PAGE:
At the current price around $84 per share the market is undervaluing the potential of Novartis’ branded drug pipeline, generic drug opportunities, and the return of growth to its eye care division, Alcon.

BlackRock Inc. (BLK) from Volume 14

From December 1, 2015 to December 14, 2015 BlackRock (BLK) lost about 11% of its market cap. During this time, another famous asset manager Third Avenue Management had to shut down its Focused Credit Fund (TFCIX) because of mounting withdrawals and the lack of liquidity in the junk bond market. BlackRock runs one of the largest junk bond ETFs (JNK). Never missing a chance to throw the baby out with the bathwater, BlackRock shares sold off even though JNK represents only 0.22% of BlackRock’s total AUM. To be fair, whatever affects the overall bond and equity markets affects all of BlackRock’s business but to be hyper-concerned about one ETF is too narrow of a focus.

BlackRock is the world’s largest asset manager and is well balanced between fixed-income and equities, including both active and passive strategies. We expect short-term market gyrations and fears to present more opportunities to add to our position in BlackRock.

*Volume 15 was the 2014 year end review

General Electric (GE) from Volume 16

General Electric had a busy year. It jumped through all of the regulatory hoops to buy French company Alstom’s power business. GE had a deal to sell its appliance business to Electrolux only to have U.S. anti-trust regulators nix the deal. CEO Jeff Immelt says he expects to find another buyer at the start of 2016.

In 2015, GE finalized the spin-off of Synchrony Financial. We were hoping to get GE’s remaining 85% stake spun-off directly to current shareholders, but that didn’t happen. GE did an exchange offering whereby it offered to sell SYF shares to current GE shareholders at a 7% market discount. Then GE would use the cash raised to buy back more of its own shares, about 7% of its then shares outstanding. We declined to participate in the offering. We wanted to maintain our complete position in GE to participate further in its restructuring and plans for returning more capital to shareholders.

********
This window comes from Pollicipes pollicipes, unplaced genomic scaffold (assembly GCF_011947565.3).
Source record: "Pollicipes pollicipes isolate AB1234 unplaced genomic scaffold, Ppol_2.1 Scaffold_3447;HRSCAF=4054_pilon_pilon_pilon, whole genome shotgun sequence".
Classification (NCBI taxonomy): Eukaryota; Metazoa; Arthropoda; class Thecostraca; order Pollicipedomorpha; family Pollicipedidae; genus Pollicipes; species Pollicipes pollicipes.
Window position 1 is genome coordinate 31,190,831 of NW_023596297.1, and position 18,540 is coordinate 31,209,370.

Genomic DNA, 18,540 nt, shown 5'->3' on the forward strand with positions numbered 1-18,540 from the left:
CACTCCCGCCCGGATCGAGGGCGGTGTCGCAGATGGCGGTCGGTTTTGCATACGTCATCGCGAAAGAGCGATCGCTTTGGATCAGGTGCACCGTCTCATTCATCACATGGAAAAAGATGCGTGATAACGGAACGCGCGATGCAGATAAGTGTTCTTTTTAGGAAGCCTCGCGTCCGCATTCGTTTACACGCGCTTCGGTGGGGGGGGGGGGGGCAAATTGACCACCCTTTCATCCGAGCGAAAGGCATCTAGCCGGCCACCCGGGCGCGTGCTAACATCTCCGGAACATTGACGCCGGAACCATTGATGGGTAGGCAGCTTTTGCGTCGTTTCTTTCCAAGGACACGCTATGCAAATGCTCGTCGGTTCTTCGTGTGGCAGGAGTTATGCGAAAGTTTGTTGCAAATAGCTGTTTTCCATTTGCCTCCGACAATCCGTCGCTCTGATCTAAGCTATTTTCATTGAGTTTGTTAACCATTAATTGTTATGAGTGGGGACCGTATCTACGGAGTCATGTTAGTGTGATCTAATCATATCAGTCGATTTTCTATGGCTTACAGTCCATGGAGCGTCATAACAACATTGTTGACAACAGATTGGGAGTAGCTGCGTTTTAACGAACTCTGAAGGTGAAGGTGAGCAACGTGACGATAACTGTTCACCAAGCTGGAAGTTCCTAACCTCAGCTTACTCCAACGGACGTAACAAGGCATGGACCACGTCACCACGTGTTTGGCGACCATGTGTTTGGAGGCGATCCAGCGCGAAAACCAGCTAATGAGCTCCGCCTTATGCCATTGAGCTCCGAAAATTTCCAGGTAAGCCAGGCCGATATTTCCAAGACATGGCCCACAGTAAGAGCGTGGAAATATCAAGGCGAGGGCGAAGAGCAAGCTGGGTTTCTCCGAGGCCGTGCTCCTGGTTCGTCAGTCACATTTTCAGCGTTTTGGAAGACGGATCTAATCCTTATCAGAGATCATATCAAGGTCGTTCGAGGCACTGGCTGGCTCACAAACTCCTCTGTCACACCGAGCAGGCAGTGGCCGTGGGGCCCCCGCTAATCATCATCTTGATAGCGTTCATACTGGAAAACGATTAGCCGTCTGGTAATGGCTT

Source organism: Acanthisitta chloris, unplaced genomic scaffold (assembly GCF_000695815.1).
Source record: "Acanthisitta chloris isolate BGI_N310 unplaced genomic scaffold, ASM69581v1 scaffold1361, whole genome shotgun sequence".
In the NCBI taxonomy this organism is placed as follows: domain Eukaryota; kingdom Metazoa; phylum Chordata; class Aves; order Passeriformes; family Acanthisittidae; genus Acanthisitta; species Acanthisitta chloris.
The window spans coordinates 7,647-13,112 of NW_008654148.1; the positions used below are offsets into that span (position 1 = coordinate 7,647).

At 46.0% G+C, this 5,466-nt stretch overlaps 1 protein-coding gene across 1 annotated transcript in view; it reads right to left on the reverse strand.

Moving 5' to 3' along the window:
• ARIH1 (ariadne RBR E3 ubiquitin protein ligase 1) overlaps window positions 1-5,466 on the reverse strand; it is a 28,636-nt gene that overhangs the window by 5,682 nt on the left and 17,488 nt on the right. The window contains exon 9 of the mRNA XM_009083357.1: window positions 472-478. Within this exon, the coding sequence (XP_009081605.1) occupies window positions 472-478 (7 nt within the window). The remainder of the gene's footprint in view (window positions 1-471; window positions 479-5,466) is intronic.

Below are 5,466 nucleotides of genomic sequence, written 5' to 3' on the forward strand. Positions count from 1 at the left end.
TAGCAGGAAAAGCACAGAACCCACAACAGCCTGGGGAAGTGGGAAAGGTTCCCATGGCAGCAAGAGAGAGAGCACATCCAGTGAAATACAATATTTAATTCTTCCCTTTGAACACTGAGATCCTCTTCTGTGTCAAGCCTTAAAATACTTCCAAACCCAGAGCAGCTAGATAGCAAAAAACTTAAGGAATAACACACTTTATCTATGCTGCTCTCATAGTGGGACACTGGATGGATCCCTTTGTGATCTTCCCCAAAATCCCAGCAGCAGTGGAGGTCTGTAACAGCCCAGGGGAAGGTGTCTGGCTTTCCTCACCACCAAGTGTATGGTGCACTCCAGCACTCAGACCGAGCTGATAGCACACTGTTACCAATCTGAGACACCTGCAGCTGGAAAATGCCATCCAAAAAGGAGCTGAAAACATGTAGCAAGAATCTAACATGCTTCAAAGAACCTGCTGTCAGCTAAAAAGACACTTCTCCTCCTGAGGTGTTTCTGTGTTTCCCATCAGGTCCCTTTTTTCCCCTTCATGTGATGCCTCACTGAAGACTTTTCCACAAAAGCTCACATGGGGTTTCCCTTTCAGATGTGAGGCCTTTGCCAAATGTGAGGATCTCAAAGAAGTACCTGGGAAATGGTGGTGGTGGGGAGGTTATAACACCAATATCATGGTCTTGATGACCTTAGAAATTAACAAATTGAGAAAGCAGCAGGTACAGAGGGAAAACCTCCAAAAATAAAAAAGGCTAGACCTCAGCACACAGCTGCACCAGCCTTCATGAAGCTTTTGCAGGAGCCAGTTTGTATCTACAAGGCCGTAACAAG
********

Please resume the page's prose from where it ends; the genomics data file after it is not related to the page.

GE sold its commercial lending and leasing business, the last big chunk of GE Capital, with $32 billion in assets to Wells Fargo. The bulk of the proceeds from the sale will go to returning capital to shareholders.

Finally, GE received a boost when activist investor Nelson Peltz and his Trian Fund announced they owned 1% of GE. Mr. Peltz then publically said they are in agreement with everything Jeff Immelt is doing and their new stake is not an activist stake.

Norfolk Southern (NSC) from Volume 17

When we discussed Norfolk Southern we mentioned that the failed merger of Canadian Pacific (CP) and CSX (CSX) opened the door for Norfolk Southern to be involved in a deal. Then in early November Candian Pacific announced that they would like to buy Norfolk Southern in a $28.4 billion deal. NSC rejected the offer because it did not “fairly value” the company and NSC management does not think the deal will pass anti-trust regulation. Canadian Pacific revised its offer on December 16, 2015, to include a bonus payment of up to $3.4 Billion to NSC shareholders if the combined company’s shares are not worth $175 by October 2017.

Then the CEO of Berkshire Hathaway owned BNSF made the statement that they would be interested in making a competing offer for NSC. There are so few Class 1 railroads left that if the industry begins another round of consolidation then all operators have to get involved.